Tag Archives: fabric

How to Create Unique Fabric by Sewing Scraps!

angelawolffringeskirt16I love sweaters and shawls, especially since I am always cold in the air-conditioned restaurants (not that we have needed air conditioning in Michigan this summer!).  Thinking of the wardrobe challenge, sweaters are one of the items that I end up buying. Yes I do know how to crochet, yet trim on a jacket is about as far as that usually ends up. A small knitting machine sits in the corner of the studio (on my bucket list to learn how to use 🙂 ).

Angela Wolf Fringe Skirt 2I was recently sewing a fringe skirt and the tweed scraps falling on the floor reminded me of meeting a women wearing a really cute, long, loosely woven (sweater looking) vest. It was at the annual conference for ASDP, so I had to ask the question that only sewer’s are allowed to ask each other “did you make that?”.  She had indeed! I was really intrigued when she mentioned using water-soluble stabilizer and scraps from her last sewing project  – yes, scraps!

Angela Wolf how to sew1

Below is an example of using scraps from my tweed skirt:

Angela Wolf how to sew2

Angela Wolf how to create fabric

Supplies needed:

WAWAK_SEWING

NOTE: WAWAK sewing has offered my readers a discount for July – yeah! 

Purchase a minimum of $30 and receive 10% off your entire order – Use coupon code WAB714 when checking out (expires July 31st) Thank them when you order, they are the best!  :))

Angela Wolf fabricate lace yarn 5

  • Lay out one layer of water-soluble stabilizer (54″ for a scarf)
  • Randomly place yarn, scraps, hairy yarn, etc.
  • Place another layer of water-soluble stabilizer (same length as the first piece)  on top of the yarns
  • Using long pins,  pin through all the layers

Angela Wolf fabricate lace yarn 46

 

  • Starting at one end, stitch down the center of the stabilizer, stitching through all the layers.  Be careful not to sew through any pins, stitch all the way to the end. (Draw a straight line down the center if you need something to follow).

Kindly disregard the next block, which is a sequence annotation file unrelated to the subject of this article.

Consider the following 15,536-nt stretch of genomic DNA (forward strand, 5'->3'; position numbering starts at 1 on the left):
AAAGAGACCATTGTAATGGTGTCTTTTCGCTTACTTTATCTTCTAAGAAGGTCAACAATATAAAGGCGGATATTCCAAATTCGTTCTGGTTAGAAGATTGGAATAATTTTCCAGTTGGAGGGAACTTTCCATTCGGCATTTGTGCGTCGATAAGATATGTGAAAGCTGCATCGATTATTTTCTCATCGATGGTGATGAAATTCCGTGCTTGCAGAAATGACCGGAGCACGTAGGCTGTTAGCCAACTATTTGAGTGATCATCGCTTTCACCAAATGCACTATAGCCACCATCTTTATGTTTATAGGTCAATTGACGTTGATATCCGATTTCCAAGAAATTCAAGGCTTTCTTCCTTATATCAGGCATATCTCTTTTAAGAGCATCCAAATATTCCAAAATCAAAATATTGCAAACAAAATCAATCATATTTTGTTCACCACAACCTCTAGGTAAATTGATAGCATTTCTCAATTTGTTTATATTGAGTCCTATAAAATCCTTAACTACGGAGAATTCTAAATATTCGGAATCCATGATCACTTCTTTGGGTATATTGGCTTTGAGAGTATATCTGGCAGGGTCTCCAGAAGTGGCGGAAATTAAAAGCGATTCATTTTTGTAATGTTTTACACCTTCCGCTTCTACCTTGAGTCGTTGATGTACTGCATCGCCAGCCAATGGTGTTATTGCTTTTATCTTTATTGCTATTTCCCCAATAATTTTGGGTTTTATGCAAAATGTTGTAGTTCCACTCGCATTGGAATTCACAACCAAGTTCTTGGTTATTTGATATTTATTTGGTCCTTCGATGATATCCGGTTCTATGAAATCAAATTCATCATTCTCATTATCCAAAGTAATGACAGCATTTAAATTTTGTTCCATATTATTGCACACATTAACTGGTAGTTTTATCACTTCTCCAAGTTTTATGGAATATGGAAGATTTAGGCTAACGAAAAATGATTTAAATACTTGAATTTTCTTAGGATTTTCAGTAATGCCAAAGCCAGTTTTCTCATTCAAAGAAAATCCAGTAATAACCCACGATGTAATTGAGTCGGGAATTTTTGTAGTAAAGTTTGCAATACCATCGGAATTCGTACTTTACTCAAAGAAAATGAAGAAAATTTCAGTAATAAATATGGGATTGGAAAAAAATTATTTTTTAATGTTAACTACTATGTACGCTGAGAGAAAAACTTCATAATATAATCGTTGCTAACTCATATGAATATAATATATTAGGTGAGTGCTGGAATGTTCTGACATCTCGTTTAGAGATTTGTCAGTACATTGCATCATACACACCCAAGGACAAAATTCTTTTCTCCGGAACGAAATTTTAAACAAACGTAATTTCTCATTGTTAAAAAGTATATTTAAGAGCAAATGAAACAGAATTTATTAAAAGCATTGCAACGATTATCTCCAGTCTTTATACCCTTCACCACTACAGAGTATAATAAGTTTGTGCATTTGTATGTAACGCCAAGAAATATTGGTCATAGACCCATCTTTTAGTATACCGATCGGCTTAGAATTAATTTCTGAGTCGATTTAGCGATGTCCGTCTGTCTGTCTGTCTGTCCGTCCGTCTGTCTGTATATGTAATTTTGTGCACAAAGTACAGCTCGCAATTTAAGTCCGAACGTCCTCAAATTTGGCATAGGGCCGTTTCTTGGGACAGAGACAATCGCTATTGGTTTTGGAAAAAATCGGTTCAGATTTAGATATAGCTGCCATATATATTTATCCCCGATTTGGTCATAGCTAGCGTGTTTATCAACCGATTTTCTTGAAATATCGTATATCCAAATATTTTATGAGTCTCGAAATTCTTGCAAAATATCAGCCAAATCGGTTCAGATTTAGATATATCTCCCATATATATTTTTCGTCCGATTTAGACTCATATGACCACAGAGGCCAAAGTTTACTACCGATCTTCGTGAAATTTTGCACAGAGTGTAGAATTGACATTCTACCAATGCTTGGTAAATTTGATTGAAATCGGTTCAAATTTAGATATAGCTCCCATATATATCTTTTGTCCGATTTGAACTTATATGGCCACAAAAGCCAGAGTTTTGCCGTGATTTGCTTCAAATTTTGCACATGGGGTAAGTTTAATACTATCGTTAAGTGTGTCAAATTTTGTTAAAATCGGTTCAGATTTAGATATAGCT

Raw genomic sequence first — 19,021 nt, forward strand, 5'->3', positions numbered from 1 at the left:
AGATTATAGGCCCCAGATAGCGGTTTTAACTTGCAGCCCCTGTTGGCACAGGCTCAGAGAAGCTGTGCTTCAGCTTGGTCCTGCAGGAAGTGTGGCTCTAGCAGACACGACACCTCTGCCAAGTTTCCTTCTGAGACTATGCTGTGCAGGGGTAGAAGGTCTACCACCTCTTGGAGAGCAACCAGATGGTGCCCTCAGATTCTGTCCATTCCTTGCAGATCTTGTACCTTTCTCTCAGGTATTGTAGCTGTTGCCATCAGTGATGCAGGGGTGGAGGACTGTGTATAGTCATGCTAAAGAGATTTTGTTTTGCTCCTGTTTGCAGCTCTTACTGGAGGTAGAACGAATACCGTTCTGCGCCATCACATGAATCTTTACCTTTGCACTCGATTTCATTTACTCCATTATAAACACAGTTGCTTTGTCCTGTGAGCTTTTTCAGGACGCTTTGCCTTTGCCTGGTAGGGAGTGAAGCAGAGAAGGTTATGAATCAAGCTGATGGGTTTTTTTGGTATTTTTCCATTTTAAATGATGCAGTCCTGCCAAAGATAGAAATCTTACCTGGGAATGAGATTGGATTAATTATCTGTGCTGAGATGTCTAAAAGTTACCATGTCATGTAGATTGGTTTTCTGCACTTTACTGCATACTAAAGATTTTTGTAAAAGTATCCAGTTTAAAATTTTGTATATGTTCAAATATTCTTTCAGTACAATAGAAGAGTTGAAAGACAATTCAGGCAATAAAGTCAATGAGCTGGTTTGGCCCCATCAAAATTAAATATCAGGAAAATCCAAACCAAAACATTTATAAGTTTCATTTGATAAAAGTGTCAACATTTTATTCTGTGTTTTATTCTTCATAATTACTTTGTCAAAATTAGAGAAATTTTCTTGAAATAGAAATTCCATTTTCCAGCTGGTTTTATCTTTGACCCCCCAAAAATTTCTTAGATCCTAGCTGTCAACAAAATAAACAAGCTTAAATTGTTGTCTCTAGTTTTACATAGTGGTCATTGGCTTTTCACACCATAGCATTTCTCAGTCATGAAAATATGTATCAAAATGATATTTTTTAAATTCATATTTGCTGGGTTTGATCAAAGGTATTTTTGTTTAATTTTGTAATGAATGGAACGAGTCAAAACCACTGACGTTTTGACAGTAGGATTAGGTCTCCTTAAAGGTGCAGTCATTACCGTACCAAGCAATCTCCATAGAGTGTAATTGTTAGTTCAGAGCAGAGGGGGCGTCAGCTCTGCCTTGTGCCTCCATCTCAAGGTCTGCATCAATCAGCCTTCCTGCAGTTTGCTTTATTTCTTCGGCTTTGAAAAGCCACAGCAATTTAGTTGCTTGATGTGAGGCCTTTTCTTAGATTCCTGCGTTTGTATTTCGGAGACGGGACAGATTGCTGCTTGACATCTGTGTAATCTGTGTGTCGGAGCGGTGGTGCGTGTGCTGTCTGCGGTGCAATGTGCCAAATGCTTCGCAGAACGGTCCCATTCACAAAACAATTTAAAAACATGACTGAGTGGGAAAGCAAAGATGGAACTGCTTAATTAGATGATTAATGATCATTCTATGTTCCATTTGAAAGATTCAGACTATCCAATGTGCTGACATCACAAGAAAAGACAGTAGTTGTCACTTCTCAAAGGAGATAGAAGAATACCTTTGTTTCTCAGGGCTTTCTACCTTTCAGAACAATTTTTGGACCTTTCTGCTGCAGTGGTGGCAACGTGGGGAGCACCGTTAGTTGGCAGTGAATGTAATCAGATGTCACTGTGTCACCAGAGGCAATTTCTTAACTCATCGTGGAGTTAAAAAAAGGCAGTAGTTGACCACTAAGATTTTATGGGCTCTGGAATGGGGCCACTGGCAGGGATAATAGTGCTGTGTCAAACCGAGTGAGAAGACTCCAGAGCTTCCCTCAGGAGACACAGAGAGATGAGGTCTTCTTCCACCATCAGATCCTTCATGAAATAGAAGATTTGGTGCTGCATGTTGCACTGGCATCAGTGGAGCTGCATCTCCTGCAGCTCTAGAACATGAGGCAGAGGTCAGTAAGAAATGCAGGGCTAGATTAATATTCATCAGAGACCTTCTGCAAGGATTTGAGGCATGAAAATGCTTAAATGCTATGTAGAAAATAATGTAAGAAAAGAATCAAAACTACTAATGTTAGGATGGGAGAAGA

• From the center, align the edge of the presser foot with the first stitched line.  Stitch a second row, and a third, and 4th, until you get to about 1″ from the edge of the stabilizer.  (If your machine has a Laser Vision Guide, like my Brother Dreamweaver, this would be the perfect application!)

Angela Wolf fabricate lace yarn 41

Angela Wolf fabricate lace yarn 42

  • Continue stitching rows along the entire length of the stabilizer until you have the desired width.
  • Turn the fabric and stitch a row from side to side, across the width of the stabilizer.
  • Continue to stitch row after row until the entire length is filled.

Angela Wolf fabricate lace yarn 44

Angela Wolf fabricate lace yarn 49

The width of the stitched rows depend on how tight you want the weave of the new fabric or lace.  Just be sure to keep it somewhat tight or the yarns will fall away.

Angela Wolf fabricate lace yarn 47

Angela Wolf fabricate lace yarn 43

The next step is easy!  Rinse the fabric panel in warm water and watch the water-soluble stabilizer disappear or throw the fabric in the wash on a hand-wash cycle, again with warm water.

Angela Wolf fabricate lace yarn1

Above you can see the stabilizer has disappeared and I am left with a loosely woven fabric.  Notice the stitching lines, this is good to keep in mind when you choose the thread color.

Angela Wolf fabricate lace yarn3

Angela Wolf how to sew3

Angela Wolf how to create fabric

 

 

Who would have ever guessed

our scraps

could go so far!

 

 

A few more tips: